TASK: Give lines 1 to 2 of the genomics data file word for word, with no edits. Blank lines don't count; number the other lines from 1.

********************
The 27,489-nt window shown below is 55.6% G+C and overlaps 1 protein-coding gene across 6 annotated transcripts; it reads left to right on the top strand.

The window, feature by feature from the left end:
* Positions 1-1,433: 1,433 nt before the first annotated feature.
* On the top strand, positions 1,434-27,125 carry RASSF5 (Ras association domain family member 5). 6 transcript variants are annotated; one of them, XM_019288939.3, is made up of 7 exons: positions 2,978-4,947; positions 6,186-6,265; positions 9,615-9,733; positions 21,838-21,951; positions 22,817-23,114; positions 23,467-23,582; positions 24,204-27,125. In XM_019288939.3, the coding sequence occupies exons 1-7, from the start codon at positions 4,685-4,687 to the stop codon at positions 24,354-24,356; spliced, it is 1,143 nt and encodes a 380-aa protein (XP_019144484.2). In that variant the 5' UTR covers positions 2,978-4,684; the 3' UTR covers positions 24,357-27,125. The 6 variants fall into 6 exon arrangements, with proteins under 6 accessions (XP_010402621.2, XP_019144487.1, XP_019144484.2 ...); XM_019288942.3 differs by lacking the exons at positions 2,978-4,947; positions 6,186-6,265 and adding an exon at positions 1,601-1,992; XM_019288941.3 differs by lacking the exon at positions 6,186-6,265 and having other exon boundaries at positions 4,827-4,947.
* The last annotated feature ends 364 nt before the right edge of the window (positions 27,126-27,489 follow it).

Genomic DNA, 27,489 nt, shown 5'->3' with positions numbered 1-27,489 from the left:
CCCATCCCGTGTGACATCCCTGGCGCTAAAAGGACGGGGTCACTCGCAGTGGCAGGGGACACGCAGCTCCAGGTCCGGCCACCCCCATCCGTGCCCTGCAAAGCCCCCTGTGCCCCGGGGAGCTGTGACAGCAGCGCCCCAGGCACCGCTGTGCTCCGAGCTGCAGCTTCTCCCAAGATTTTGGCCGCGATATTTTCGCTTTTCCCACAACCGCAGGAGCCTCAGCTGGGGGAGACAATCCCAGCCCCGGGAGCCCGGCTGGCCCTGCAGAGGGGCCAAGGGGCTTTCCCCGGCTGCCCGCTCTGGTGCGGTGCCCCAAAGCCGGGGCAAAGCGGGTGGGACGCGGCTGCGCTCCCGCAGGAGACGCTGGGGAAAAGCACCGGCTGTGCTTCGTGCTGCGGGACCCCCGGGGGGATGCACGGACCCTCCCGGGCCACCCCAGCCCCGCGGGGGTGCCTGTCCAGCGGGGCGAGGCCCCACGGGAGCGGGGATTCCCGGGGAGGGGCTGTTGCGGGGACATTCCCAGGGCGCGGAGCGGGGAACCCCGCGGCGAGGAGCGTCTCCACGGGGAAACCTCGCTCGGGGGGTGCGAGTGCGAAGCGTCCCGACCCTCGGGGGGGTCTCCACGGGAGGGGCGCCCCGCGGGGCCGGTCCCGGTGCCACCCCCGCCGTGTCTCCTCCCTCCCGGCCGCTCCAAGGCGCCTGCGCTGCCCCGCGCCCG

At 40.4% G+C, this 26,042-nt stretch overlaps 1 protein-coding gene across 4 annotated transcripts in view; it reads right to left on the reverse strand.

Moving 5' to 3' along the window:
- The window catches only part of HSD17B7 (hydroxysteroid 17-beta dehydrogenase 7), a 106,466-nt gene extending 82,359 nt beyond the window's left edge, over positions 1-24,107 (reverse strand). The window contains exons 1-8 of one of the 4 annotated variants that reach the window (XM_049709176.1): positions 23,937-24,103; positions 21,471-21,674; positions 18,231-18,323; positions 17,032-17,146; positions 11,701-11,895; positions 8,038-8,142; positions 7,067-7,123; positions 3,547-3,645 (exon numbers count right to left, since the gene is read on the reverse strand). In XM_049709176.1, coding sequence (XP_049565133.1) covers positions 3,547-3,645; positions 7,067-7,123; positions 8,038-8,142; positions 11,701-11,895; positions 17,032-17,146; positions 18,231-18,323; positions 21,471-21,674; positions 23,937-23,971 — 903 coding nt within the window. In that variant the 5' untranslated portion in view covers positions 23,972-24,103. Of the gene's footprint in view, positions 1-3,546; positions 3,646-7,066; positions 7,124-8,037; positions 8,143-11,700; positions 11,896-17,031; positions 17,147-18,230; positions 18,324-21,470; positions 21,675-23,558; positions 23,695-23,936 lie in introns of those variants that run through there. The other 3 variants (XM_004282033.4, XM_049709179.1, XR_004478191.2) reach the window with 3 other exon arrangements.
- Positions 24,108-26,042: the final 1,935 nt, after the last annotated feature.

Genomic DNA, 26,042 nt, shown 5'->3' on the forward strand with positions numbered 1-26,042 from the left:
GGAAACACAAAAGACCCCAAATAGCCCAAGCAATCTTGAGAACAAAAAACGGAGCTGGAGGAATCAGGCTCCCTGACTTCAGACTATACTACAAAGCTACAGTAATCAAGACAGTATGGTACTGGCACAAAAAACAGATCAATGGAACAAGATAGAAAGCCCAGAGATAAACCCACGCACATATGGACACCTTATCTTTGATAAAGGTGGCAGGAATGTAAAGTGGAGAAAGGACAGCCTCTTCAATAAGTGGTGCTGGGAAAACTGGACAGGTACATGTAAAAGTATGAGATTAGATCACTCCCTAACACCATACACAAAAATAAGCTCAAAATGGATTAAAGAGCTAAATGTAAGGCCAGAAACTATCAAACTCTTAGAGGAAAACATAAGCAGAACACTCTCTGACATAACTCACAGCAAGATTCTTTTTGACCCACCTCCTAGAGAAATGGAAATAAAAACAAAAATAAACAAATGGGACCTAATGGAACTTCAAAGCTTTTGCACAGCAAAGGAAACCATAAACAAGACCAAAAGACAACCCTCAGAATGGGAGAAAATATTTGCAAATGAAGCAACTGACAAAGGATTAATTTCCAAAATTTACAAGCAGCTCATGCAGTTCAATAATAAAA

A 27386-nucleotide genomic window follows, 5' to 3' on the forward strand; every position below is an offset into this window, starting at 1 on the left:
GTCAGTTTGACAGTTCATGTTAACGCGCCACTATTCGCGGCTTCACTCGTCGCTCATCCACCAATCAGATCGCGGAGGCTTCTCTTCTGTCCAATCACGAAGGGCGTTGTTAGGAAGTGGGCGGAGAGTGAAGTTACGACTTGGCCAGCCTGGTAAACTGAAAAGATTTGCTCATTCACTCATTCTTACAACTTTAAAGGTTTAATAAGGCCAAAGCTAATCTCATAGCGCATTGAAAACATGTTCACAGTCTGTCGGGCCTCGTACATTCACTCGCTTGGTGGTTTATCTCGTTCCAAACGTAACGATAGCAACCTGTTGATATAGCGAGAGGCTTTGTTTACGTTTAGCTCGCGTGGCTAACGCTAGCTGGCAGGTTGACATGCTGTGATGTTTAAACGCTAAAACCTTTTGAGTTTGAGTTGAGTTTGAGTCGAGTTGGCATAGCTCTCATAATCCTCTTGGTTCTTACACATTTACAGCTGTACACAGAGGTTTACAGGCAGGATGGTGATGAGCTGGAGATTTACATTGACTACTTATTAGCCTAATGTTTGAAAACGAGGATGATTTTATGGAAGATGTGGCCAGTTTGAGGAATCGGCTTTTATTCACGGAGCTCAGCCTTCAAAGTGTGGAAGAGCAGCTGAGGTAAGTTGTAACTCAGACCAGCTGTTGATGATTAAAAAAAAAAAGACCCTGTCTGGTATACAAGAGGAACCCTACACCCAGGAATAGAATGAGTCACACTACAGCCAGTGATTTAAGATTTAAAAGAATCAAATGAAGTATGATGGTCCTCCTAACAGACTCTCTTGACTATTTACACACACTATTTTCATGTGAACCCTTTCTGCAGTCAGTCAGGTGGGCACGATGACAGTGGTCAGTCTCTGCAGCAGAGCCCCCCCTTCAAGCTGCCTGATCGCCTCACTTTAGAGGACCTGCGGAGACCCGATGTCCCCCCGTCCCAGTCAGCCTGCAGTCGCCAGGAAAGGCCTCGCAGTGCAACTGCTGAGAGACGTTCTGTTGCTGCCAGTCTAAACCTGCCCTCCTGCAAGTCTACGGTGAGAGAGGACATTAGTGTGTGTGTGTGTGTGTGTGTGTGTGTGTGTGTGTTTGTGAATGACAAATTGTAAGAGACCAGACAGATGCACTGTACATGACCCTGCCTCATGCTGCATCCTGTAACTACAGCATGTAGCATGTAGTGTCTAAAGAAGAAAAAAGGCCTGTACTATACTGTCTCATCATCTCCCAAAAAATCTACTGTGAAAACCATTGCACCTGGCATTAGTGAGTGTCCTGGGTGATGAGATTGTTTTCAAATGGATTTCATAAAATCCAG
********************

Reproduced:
The 27,489-nt window shown below is 55.6% G+C and overlaps 1 protein-coding gene across 6 annotated transcripts; it reads left to right on the top strand.

The window, feature by feature from the left end: